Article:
Second Lieutenant Yeiki Kobashigawa's Medal of Honor

On June 2, 1944, Yeiki Kobashigawa, 100th Infantry Battalion, led an incredible attack on the Germans in Italy. Fifty-six years later, he received the Medal of Honor for this action.

Yeiki Kobashigawa was born in Hilo, Hawaii, on September 28, 1917, to Shintsu and Kame Kobashigawa, Japanese immigrants. From an early age, he worked with his father on Waianae Plantation. Kobashigawa excelled at baseball and his father urged him to develop balance by training to use both arms equally. He would attribute some of his success in the Army to the attitude and abilities encouraged in him by his parents, who pushed him to excel and train physically and mentally.

Yeiki Kobashigawa with his family. Courtesy of the Family of Yeiki Kobashigawa.


Kobashigawa was drafted into the Army in November 1941. When Pearl Harbor was attacked he rushed from his baseball game back to his training base only to have his rifle taken away. Some Japanese Americans, already serving in the military, spent time in limbo after Pearl Harbor, kept outside of combat roles in a legal no-man’s land. Kobashigawa and other Hawaiian Nisei [first generation Japanese Americans] in service were removed from their integrated regiments in June 1942, and the segregated Hawaii Provisional Battalion was activated. The unit was transferred to the mainland, where they were designated the 100th Infantry Battalion (Separate). They underwent training at Camp McCoy, Wisconsin, then Camp Shelby, Mississippi, before embarking on August 11, 1943, for Oran, North Africa. On September 22, the 100th Battalion landed at Salerno, Italy, attached to the 34th Infantry Division. They were ready to prove themselves in battle for their country.

Kobashigawa remembered that as soon as they got there, they were on the go all the time. They were continuously engaged with an experienced German enemy trying to hold back the American advance into Rome. Kobashigawa, then a Technical Sergeant, was wounded several times in Italy and was taken to hospitals for treatment and then returned to his company in a different location, since they were always on the move.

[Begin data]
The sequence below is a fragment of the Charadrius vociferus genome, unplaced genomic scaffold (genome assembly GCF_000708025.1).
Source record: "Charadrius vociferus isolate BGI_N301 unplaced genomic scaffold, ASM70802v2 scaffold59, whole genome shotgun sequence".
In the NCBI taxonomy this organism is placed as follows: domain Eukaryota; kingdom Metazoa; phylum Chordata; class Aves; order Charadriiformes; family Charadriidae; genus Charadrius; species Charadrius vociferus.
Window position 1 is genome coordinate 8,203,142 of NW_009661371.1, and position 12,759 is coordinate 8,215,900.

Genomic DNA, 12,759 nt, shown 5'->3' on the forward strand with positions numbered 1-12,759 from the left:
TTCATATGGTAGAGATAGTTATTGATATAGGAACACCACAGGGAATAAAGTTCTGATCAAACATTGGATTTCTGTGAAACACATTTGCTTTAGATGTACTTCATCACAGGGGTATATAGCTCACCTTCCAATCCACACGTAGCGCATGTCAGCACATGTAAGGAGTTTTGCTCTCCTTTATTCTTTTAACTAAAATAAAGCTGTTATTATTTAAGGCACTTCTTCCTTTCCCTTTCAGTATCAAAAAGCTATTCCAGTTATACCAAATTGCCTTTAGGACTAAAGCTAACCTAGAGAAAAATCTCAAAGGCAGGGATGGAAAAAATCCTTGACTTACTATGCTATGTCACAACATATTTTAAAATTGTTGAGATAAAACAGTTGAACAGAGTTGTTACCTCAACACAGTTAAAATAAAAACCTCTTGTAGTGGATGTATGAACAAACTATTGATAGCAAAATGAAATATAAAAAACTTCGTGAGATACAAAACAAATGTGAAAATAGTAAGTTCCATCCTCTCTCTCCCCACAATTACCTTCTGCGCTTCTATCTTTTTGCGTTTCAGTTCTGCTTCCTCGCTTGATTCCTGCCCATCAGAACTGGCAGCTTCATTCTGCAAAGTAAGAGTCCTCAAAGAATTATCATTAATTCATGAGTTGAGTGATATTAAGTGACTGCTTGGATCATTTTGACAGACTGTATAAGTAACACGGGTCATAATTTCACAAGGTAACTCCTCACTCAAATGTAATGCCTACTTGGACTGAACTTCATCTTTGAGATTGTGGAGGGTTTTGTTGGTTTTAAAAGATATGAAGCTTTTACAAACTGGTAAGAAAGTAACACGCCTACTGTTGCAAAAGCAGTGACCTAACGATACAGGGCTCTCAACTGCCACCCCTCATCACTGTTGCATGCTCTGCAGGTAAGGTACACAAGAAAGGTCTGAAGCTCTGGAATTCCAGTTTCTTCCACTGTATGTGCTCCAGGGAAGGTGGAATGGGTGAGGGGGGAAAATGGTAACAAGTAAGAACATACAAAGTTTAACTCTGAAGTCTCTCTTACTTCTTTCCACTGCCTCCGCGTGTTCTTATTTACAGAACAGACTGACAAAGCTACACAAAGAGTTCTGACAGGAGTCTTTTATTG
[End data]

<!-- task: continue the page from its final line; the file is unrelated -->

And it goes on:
He was ready for whatever came his way. He recalled “You have to keep on going…you cannot do anything but just take orders.” He embodied this when on June 2, 1944, near Lanuvio, Italy, he led a charge on German machine gun nests. He was awarded the Distinguished Service Cross and a battlefield commission.

After the war, Kobashigawa returned to Hawaii, worked for Hawaiian Cement and raised a family. He was an unassuming and inspiring mentor and role model to all who knew him. In 1996, after investigations into discrimination regarding medals and citations issued during World War II, 20 Japanese Americans, including Kobashigawa, had their medals upgraded to the Medal of Honor. President Bill Clinton presented the awards in a ceremony on June 21, 2000. Yeiki Kobashigawa died on March 31, 2005, and is buried in the National Memorial Cemetery of the Pacific in Honolulu.

Yeiki Kobashigawa. Courtesy of the Family of Yeiki Kobashigawa.


Medal of Honor Citation

Technical Sergeant Yeiki Kobashigawa distinguished himself by extraordinary heroism in action on 2 June 1944, in the vicinity of Lanuvio, Italy. During an attack, Technical Sergeant Kobashigawa’s platoon encountered strong enemy resistance from a series of machine guns providing supporting fire. Observing a machine gun nest 50 yards from his position, Technical Sergeant Kobashigawa crawled forward with one of his men, threw a grenade and then charged the enemy with his submachine gun while a fellow soldier provided covering fire. He killed one enemy soldier and captured two prisoners. Meanwhile, Technical Sergeant Kobashigawa and his comrade were fired upon by another machine gun 50 yards ahead. Directing a squad to advance to his first position, Technical Sergeant Kobashigawa again moved forward with a fellow soldier to subdue the second machine gun nest. After throwing grenades into the position, Technical Sergeant Kobashigawa provided close supporting fire while a fellow soldier charged, capturing four prisoners. On the alert for other machine gun nests, Technical Sergeant Kobashigawa discovered four more, and skillfully led a squad in neutralizing two of them. Technical Sergeant Kobashigawa’s extraordinary heroism and devotion to duty are in keeping with the highest traditions of military service and reflect great credit on him, his unit, and the United States Army.


Kim Guise

Kimberly Guise holds a BA in German and Judaic Studies from the University of Massachusetts Amherst. She also studied at the Universität Freiburg in Germany and holds a masters in Library and Information Science (MLIS) from Louisiana State University. Kim is fluent in German, reads Yiddish, and specializes in the American prisoner-of-war experience in World War II.

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